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The Character Mistake You Never Knew About Reid On Criminal Minds

In a world where every TV network usually has multiple primetime police procedurals running at any given time, CBS' "Criminal Minds" set itself apart by tackling subject matter that's typically too extreme for network television. The show follows a fictionalized version of the FBI's Behavioral Analysis Unit, a real-life investigative department that assists law enforcement agencies around the country with catching America's most notorious criminals. That means each week's villain is going to be much more dangerous than the bad guy on a typical "Law & Order." And the formula must have worked, because "Criminal Minds" aired a total of 324 episodes over its 15 seasons

On "Criminal Minds," the personal lives of the BAU investigators are just as important as the cases they investigate week in and week out. As co-executive producer Breen Frazier told BuzzFeed in 2014, each character deals with their own trauma that's supposed to match the intensity of a given week's crime.

But with so many episodes, it's inevitable that the characters' backstories on "Criminal Lives" might have a detail or two that isn't internally consistent. Writers are human, after all. In the same BuzzFeed interview, Frazier admitted that the seeming discrepancy in the educational background of Dr. Reid was definitely a mistake.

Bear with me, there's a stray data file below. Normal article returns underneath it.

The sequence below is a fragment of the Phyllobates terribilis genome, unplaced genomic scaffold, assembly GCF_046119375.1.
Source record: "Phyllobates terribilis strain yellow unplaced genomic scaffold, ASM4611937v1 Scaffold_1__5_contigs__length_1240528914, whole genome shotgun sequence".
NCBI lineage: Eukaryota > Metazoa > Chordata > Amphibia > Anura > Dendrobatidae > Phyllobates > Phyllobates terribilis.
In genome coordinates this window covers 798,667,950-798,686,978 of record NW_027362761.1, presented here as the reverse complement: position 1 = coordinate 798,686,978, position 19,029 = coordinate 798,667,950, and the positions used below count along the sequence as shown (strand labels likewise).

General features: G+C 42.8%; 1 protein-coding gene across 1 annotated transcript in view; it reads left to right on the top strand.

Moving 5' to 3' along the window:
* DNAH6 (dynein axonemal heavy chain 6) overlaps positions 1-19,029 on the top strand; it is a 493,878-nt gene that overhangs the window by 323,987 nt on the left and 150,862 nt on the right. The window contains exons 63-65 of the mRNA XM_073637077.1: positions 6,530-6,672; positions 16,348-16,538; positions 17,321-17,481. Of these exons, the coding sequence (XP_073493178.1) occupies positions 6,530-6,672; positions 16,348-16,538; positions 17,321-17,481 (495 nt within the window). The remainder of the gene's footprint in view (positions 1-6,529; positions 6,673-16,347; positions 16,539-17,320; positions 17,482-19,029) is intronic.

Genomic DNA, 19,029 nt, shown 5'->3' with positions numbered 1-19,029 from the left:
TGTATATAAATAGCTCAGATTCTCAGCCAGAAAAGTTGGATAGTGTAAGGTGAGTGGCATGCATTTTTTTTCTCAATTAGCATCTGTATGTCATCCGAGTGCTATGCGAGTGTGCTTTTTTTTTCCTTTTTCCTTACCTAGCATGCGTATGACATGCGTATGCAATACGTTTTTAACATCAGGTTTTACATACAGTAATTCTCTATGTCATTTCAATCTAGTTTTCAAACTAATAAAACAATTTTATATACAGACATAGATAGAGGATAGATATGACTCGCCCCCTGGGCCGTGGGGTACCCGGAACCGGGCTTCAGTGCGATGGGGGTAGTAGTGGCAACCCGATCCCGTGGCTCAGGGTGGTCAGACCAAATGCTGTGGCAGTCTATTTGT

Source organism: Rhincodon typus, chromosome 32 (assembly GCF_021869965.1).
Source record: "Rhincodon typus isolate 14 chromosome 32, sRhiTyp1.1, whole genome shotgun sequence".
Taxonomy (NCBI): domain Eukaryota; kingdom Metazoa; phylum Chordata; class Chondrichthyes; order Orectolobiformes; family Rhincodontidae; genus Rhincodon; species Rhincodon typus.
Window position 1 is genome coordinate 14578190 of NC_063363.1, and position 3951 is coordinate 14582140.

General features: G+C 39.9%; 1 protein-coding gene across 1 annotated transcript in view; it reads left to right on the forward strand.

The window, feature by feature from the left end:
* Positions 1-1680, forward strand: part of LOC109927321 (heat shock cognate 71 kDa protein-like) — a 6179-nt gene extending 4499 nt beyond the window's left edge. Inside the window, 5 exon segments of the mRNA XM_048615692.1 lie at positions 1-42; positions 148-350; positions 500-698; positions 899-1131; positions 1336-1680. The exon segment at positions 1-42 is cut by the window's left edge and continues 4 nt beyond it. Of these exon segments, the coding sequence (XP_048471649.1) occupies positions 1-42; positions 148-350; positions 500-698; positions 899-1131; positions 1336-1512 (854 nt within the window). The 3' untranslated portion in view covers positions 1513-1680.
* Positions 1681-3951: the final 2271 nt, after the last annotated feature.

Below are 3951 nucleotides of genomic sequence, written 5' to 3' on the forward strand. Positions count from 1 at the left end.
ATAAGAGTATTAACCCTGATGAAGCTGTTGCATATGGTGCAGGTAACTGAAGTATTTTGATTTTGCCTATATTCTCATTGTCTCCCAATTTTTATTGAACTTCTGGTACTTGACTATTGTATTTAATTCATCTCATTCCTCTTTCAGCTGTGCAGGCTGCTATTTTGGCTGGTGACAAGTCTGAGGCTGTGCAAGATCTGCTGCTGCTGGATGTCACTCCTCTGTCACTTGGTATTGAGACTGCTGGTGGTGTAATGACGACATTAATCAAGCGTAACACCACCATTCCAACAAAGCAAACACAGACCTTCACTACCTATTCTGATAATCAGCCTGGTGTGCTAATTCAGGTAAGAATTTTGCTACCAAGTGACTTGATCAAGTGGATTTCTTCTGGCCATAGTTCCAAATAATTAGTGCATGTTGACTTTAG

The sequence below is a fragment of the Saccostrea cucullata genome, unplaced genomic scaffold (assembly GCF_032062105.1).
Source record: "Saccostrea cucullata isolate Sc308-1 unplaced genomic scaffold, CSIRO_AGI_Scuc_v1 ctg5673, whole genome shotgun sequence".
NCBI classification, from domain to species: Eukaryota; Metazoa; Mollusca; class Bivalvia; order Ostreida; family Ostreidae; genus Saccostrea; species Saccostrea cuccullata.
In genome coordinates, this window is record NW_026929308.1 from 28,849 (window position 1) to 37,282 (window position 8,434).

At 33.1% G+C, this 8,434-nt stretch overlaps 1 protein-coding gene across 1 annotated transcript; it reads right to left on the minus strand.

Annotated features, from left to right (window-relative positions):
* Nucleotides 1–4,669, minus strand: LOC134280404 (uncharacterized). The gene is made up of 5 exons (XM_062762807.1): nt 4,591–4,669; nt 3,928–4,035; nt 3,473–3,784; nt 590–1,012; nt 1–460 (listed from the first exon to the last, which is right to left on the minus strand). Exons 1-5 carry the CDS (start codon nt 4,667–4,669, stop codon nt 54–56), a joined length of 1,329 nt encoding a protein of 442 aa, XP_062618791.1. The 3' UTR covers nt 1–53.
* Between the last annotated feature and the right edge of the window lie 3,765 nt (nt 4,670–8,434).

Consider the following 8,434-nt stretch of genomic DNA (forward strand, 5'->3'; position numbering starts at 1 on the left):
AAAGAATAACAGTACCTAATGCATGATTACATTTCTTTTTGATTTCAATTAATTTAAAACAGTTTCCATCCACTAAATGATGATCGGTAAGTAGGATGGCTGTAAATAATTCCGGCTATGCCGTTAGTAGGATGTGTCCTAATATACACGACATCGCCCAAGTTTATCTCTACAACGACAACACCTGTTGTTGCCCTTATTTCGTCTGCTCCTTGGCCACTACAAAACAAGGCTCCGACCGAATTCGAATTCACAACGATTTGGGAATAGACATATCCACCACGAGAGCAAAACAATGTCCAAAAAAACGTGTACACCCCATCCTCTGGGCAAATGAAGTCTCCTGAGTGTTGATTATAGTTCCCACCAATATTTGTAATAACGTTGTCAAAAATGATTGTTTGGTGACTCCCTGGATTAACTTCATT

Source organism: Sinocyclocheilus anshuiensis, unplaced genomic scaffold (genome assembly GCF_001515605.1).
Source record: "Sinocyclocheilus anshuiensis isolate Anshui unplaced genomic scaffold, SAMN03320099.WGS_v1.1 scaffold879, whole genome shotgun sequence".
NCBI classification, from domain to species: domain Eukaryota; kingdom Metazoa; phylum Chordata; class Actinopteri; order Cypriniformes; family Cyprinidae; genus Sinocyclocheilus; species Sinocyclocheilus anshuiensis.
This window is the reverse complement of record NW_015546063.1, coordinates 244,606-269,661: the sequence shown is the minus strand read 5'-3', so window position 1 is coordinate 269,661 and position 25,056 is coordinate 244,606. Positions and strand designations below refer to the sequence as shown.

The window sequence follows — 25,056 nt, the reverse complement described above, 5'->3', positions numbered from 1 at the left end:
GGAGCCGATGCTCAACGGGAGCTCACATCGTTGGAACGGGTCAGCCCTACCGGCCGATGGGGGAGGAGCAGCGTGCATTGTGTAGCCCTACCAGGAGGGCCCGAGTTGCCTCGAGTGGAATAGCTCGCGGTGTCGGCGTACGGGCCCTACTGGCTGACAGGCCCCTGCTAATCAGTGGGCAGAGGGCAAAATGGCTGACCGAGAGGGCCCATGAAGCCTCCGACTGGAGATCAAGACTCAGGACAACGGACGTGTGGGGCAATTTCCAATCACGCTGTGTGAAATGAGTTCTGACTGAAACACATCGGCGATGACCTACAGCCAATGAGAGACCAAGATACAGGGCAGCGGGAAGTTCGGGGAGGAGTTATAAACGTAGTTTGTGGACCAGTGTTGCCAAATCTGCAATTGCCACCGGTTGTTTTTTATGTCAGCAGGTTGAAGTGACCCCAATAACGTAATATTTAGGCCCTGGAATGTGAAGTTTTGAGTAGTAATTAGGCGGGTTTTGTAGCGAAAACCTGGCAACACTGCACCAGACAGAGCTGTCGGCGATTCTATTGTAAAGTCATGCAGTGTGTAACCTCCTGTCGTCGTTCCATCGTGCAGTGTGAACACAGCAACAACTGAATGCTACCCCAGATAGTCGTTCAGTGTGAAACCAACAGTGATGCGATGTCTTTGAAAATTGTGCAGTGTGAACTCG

There's something strange about Dr. Reid's resume

On "Criminal Minds," Dr. Spencer Reid (Matthew Gray Gubler) is the most brilliant investigator in the BAU, described as a socially awkward genius with an encyclopedic knowledge of everyone and everything. As a genius, he's had a lot of education. One episode from Season 4, "Memoriam," specifies exactly how much education he's had. An article seen on Reid's father's computer says that Reid attended the California Institute of Technology to study mathematics, where he received three PhDs.

That contradicts what Dr. Reid says about his education later on in the series. In the Season 7 episode, "Painless," Reid mentions graduating from the Massachusetts Institute of Technology. Does this mean he also studied at MIT despite already having three entire doctoral degrees from CalTech? No. Frazier wrote this episode and admitted to BuzzFeed that he simply got CalTech and MIT mixed up with each other.

That is exactly the sort of mistake that Dr. Reid would never make. But not everyone gets to be a genius. Some of us have to settle for being wildly successful TV writers.